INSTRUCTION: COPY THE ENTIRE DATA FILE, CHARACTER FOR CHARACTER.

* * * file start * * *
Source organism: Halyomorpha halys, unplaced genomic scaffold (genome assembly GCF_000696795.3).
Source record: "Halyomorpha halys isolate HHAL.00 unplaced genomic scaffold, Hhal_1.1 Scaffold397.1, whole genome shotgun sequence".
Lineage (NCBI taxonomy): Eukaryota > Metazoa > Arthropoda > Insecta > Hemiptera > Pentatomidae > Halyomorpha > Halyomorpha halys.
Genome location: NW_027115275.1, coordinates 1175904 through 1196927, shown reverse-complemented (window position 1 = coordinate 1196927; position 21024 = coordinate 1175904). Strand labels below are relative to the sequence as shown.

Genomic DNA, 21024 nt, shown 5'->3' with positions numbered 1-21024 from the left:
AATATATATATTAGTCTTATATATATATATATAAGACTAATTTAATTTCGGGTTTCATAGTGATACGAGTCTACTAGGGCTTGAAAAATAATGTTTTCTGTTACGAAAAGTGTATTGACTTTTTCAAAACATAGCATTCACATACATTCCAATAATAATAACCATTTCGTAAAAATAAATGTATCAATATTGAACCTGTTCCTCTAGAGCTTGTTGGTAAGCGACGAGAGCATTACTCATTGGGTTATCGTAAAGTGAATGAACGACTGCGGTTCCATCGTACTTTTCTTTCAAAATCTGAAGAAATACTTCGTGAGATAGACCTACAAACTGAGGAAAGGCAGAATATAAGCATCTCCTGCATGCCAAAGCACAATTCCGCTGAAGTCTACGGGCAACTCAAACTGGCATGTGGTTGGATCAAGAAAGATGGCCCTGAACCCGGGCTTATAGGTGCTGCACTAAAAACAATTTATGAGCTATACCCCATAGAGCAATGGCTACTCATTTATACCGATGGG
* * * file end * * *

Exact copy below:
Source organism: Halyomorpha halys, unplaced genomic scaffold (genome assembly GCF_000696795.3).
Source record: "Halyomorpha halys isolate HHAL.00 unplaced genomic scaffold, Hhal_1.1 Scaffold397.1, whole genome shotgun sequence".
Lineage (NCBI taxonomy): Eukaryota > Metazoa > Arthropoda > Insecta > Hemiptera > Pentatomidae > Halyomorpha > Halyomorpha halys.
Genome location: NW_027115275.1, coordinates 1175904 through 1196927, shown reverse-complemented (window position 1 = coordinate 1196927; position 21024 = coordinate 1175904). Strand labels below are relative to the sequence as shown.

Genomic DNA, 21024 nt, shown 5'->3' with positions numbered 1-21024 from the left:
AATATATATATTAGTCTTATATATATATATATAAGACTAATTTAATTTCGGGTTTCATAGTGATACGAGTCTACTAGGGCTTGAAAAATAATGTTTTCTGTTACGAAAAGTGTATTGACTTTTTCAAAACATAGCATTCACATACATTCCAATAATAATAACCATTTCGTAAAAATAAATGTATCAATATTGAACCTGTTCCTCTAGAGCTTGTTGGTAAGCGACGAGAGCATTACTCATTGGGTTATCGTAAAGTGAATGAACGACTGCGGTTCCATCGTACTTTTCTTTCAAAATCTGAAGAAATACTTCGTGAGATAGACCTACAAACTGAGGAAAGGCAGAATATAAGCATCTCCTGCATGCCAAAGCACAATTCCGCTGAAGTCTACGGGCAACTCAAACTGGCATGTGGTTGGATCAAGAAAGATGGCCCTGAACCCGGGCTTATAGGTGCTGCACTAAAAACAATTTATGAGCTATACCCCATAGAGCAATGGCTACTCATTTATACCGATGGG